This is not a sing Kumbaya - New Age -all is unfolding as the universe intended - book. Goldstein points out that in his opinion there is nothing particularly nonviolent in human psychology or physiology. He also believes that there is no great nonviolent evolutionary process at work. The progress toward a more peaceful world is demonstrably uneven and fragile. However, his well-written book (which works as a survey course on war and peace) points out what works and how we should strengthen those things that work. The most effective instrument of peace is the United Nations.
As I read Goldstein's narrative I was struck about how both main stream media and the right only reports peace keeping failures. If it bleeds it leads is the rule for local and international news. Peaceful successes don't get noticed.
With almost no support from the United States, Goldstein argues that UN peace keeping efforts - often eviscerated and almost always inefficient - are the main cause in the effect of a more peaceful world.
His book can be heavy going. Interspersed throughout Goldstein's book is the tragic story of rape as a weapon in war. Sadly violence against women is as old as war itself and rape has long been a means of destroying the social fabric of perceived enemies. Happily, Goldstein also chronicles the powerful and increasing role of women in bringing peace to war torn regions.
Two examples: For decades, in the oil rich Niger Delta armed groups of men battled the oil companies to stop their predation. Sick of the violence by both sides women began nonviolent protests and direct negotiation. And in 2009 measurable progress began to be seen on the ground.
In the largely nonviolent transformation of South Africa's apartheid society usually focuses on the heroic work of Nelson Mandela and Desmond Tutu. However, research shows that in community after community it was women who made the difference in effecting reconciliation.
Even if you don't buy his thesis on the United Nations Goldstein's book should be read for its many nonviolent heroes . Among them is Ralph Bunche, a life long educator and career diplomat. Bunche was the first in his family to go to college, the first African American to earn a Phd in political science and the first African American to win the Nobel Peace Prize for his work in bringing an end to the first Israeli - Arab league war in 1950.
Another soldier for peace is USC professor Gerald (Jerry) Bender a self described " licensed lunatic". While working in Angola to bring peace Bender blew the whistle on the CIA's secret war in Angola under Reagan. His report to congress led to the end of funding for the Agency's destabilizing operations allowing the UN peace keepers to help bring peace to Angola.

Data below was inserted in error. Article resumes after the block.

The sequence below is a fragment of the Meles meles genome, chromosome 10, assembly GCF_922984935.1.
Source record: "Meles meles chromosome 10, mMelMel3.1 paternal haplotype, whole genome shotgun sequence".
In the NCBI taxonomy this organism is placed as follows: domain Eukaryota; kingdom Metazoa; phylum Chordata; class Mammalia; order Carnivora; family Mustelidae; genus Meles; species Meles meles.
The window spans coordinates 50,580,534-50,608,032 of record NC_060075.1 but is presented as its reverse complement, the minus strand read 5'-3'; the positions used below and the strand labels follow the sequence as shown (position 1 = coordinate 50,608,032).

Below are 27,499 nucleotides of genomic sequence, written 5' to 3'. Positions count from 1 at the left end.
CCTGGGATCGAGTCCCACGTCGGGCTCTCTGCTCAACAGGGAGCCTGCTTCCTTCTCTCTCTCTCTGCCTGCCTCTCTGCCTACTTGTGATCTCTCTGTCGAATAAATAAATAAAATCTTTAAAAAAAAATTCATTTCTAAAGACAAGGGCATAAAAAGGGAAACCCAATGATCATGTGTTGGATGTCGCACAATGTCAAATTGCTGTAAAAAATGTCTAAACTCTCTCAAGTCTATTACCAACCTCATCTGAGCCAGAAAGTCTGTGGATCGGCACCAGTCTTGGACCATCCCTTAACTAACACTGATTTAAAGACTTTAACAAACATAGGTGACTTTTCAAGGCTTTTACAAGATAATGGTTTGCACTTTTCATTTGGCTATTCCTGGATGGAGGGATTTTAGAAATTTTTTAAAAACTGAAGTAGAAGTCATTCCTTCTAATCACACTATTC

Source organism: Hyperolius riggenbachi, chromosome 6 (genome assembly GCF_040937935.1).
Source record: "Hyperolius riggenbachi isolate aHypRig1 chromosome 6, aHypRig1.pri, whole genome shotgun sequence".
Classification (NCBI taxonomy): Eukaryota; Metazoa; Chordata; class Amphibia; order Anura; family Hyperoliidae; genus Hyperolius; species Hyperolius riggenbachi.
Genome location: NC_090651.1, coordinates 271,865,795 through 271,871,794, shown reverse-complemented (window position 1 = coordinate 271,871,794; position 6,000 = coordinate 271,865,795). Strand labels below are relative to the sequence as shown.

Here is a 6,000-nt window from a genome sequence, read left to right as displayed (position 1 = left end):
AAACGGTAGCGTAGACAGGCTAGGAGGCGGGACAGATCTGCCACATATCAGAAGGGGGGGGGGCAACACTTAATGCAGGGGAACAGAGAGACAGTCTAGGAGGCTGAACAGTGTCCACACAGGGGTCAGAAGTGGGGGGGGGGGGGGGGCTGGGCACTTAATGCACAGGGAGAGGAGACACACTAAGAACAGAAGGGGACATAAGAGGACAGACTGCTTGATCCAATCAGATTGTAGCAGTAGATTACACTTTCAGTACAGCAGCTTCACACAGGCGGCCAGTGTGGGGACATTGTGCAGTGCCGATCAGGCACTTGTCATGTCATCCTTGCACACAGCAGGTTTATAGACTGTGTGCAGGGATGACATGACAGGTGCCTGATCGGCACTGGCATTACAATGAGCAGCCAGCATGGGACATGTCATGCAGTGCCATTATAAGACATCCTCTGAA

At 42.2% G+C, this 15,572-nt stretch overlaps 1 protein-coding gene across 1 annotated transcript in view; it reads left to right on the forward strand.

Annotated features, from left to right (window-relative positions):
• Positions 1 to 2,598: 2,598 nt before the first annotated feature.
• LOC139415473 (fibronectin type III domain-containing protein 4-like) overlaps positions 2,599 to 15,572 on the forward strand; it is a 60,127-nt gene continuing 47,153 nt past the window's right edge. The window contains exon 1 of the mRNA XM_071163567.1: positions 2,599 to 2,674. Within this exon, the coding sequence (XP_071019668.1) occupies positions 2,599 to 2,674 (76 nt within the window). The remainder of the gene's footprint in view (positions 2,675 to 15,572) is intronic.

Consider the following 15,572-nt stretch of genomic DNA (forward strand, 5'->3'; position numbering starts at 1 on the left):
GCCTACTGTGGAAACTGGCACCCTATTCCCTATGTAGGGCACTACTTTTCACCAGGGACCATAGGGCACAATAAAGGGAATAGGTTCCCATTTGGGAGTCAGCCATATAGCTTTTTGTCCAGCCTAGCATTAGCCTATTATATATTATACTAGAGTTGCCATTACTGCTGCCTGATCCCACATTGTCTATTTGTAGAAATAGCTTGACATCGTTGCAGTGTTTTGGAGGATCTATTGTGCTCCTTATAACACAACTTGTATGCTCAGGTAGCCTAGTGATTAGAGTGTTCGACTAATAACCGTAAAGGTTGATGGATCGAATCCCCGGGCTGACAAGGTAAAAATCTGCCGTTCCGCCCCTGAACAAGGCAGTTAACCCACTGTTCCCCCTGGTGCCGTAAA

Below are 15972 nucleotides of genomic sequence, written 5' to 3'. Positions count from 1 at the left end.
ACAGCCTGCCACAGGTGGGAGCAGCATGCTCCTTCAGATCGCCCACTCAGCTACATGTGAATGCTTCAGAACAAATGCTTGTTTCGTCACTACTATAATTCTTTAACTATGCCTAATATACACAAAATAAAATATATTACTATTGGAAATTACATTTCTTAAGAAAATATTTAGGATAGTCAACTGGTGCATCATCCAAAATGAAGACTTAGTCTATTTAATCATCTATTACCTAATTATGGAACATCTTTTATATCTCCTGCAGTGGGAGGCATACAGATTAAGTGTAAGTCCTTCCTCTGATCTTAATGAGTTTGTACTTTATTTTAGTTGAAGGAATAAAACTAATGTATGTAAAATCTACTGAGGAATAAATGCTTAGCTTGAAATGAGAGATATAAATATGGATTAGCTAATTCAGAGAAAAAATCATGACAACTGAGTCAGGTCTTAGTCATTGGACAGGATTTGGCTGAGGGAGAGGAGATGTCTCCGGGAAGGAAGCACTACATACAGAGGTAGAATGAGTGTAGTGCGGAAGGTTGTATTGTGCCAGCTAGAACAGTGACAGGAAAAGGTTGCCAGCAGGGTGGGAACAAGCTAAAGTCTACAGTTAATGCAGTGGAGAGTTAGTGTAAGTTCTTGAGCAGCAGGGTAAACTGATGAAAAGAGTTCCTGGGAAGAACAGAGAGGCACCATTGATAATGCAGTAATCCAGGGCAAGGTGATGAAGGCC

Finally, there is peace's heroic martyrs: Count Bernadotte - assassinated by an Israeli fanatic in 1948 and Dag Hammarskjöld - who died in a fiery plane crash in Rhodesia in 1961 - to name two of the more famous martyrs for peace.
I whole heartedly recommend Winning the War on War. I downloaded the book in minutes on Kindle app for 12.99. I also endorse Goldstein's call to fully embrace the UN - especially the blue hat from some God-forsaken poor nation under-supported, under- trained, scared out of his mind standing between warring factions. At the minimum we should educate ourselves on the many, many people who have brought peace or attempt to bring peace often at the cost of their own lives. There a lot more out there fighting the good fight than we know.
Goldstein challenges that belief with data. In fact, that's one of his main points. As Jack Webb used to say on TV's Dragnet, "I want the facts, ma'am, just the facts." That's this book's mantra. Forget what you think you know, look at the facts, and then decide.
The book likens our situation to having jumped "out of the fire, into the frying pan." The frying pan is hot, so we tend not to notice that things are improving. It also notes that the media has a tendency to highlight the violence and bloodshed, so it's understandable that, based solely on our emotional reaction to the news, we think things have not improved.
The book is surprisingly well written for one of its genre -- meaning I am enjoying reading it not just for the hopeful message it conveys, but that it's also fun to read.
Professor Emeritus, Stanford University
A brief history of mankind and armed conflict was captured, where I realized how peace in the world is not newsworthy. For example, crime has decrease nationwide, yet crime incidences are always the lead story in local news. Many benevolent international organizations have a stake is the glamorization of armed conflict.
Goldstien also make the case for the US to become more involved in more international collaboration.
This is a very insightful book and it makes me very hopeful for the future of mankind. There are alternatives to war and armed conflict.